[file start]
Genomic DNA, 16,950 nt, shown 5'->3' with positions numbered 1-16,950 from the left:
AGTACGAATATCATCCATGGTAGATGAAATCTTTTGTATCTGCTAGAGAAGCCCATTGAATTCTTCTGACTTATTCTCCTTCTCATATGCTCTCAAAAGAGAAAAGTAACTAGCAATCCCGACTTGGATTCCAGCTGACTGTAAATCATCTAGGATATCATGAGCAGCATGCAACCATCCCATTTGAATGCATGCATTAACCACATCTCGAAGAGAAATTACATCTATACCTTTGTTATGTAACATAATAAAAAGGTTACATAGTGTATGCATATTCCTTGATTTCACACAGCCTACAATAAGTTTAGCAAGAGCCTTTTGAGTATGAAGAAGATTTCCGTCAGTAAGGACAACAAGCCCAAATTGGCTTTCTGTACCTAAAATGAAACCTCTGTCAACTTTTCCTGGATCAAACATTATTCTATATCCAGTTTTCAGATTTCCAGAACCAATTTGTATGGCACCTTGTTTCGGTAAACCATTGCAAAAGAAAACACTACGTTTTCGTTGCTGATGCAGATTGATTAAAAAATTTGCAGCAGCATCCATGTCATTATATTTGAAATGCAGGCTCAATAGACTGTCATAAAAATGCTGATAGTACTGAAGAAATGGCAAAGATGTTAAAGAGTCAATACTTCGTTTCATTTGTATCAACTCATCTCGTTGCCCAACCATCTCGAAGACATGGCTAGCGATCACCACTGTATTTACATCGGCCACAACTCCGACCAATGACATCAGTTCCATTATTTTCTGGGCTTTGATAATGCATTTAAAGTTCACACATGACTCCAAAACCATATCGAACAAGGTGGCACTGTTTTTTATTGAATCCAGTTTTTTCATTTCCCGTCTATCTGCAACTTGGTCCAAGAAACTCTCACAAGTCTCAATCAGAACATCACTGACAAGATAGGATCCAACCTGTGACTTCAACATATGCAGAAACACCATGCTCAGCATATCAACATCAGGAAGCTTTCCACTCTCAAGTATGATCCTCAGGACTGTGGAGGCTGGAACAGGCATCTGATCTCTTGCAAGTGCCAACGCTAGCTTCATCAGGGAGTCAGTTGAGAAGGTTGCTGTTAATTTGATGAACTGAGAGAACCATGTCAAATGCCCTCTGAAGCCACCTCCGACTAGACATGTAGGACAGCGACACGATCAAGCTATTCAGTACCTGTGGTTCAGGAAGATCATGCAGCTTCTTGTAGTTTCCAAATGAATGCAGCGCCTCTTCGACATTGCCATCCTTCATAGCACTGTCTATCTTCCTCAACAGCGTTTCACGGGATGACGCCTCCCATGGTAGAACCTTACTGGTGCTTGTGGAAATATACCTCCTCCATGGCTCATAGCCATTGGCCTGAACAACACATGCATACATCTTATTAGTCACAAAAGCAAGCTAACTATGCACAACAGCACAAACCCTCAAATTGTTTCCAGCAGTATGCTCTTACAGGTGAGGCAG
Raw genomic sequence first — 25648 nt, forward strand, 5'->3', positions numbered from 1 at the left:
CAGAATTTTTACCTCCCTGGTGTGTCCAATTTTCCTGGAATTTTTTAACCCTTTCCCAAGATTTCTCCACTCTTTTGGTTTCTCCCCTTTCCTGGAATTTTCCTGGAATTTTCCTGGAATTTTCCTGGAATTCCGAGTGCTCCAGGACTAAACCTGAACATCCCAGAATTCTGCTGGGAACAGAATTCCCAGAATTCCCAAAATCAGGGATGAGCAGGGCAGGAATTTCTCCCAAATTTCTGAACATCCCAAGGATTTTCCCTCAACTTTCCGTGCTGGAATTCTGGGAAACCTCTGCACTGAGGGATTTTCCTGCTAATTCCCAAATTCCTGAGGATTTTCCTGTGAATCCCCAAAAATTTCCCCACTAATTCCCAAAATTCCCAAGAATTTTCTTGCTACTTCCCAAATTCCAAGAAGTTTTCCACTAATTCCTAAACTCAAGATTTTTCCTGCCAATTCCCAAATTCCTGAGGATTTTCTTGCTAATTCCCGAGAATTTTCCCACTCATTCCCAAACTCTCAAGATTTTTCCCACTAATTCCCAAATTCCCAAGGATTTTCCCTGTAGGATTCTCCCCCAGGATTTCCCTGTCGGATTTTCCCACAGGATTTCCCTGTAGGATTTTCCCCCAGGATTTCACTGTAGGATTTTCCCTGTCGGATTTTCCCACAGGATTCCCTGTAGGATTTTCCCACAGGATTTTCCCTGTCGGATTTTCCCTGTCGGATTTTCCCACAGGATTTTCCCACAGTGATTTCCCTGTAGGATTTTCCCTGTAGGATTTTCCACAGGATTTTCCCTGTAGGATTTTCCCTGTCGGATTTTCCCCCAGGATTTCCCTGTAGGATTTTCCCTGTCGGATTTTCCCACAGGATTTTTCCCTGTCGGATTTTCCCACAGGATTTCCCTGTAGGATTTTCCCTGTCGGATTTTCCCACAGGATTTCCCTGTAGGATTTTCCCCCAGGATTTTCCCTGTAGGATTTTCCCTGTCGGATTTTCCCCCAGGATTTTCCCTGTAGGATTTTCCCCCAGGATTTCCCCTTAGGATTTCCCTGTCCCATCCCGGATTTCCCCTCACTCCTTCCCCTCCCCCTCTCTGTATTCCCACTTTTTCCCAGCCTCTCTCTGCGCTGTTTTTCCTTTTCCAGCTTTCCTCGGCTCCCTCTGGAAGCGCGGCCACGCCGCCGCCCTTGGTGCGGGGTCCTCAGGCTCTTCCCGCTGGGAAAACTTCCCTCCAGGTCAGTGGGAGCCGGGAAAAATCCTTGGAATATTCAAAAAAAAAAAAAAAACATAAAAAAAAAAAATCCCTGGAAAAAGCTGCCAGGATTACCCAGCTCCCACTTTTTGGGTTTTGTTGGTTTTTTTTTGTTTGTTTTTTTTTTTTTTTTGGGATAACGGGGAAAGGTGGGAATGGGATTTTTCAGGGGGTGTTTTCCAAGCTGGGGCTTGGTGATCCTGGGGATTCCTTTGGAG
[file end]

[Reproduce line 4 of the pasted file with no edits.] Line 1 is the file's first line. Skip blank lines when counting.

CAGAATTTTTACCTCCCTGGTGTGTCCAATTTTCCTGGAATTTTTTAACCCTTTCCCAAGATTTCTCCACTCTTTTGGTTTCTCCCCTTTCCTGGAATTTTCCTGGAATTTTCCTGGAATTTTCCTGGAATTCCGAGTGCTCCAGGACTAAACCTGAACATCCCAGAATTCTGCTGGGAACAGAATTCCCAGAATTCCCAAAATCAGGGATGAGCAGGGCAGGAATTTCTCCCAAATTTCTGAACATCCCAAGGATTTTCCCTCAACTTTCCGTGCTGGAATTCTGGGAAACCTCTGCACTGAGGGATTTTCCTGCTAATTCCCAAATTCCTGAGGATTTTCCTGTGAATCCCCAAAAATTTCCCCACTAATTCCCAAAATTCCCAAGAATTTTCTTGCTACTTCCCAAATTCCAAGAAGTTTTCCACTAATTCCTAAACTCAAGATTTTTCCTGCCAATTCCCAAATTCCTGAGGATTTTCTTGCTAATTCCCGAGAATTTTCCCACTCATTCCCAAACTCTCAAGATTTTTCCCACTAATTCCCAAATTCCCAAGGATTTTCCCTGTAGGATTCTCCCCCAGGATTTCCCTGTCGGATTTTCCCACAGGATTTCCCTGTAGGATTTTCCCCCAGGATTTCACTGTAGGATTTTCCCTGTCGGATTTTCCCACAGGATTCCCTGTAGGATTTTCCCACAGGATTTTCCCTGTCGGATTTTCCCTGTCGGATTTTCCCACAGGATTTTCCCACAGTGATTTCCCTGTAGGATTTTCCCTGTAGGATTTTCCACAGGATTTTCCCTGTAGGATTTTCCCTGTCGGATTTTCCCCCAGGATTTCCCTGTAGGATTTTCCCTGTCGGATTTTCCCACAGGATTTTTCCCTGTCGGATTTTCCCACAGGATTTCCCTGTAGGATTTTCCCTGTCGGATTTTCCCACAGGATTTCCCTGTAGGATTTTCCCCCAGGATTTTCCCTGTAGGATTTTCCCTGTCGGATTTTCCCCCAGGATTTTCCCTGTAGGATTTTCCCCCAGGATTTCCCCTTAGGATTTCCCTGTCCCATCCCGGATTTCCCCTCACTCCTTCCCCTCCCCCTCTCTGTATTCCCACTTTTTCCCAGCCTCTCTCTGCGCTGTTTTTCCTTTTCCAGCTTTCCTCGGCTCCCTCTGGAAGCGCGGCCACGCCGCCGCCCTTGGTGCGGGGTCCTCAGGCTCTTCCCGCTGGGAAAACTTCCCTCCAGGTCAGTGGGAGCCGGGAAAAATCCTTGGAATATTCAAAAAAAAAAAAAAAACATAAAAAAAAAAAATCCCTGGAAAAAGCTGCCAGGATTACCCAGCTCCCACTTTTTGGGTTTTGTTGGTTTTTTTTTGTTTGTTTTTTTTTTTTTTTTGGGATAACGGGGAAAGGTGGGAATGGGATTTTTCAGGGGGTGTTTTCCAAGCTGGGGCTTGGTGATCCTGGGGATTCCTTTGGAG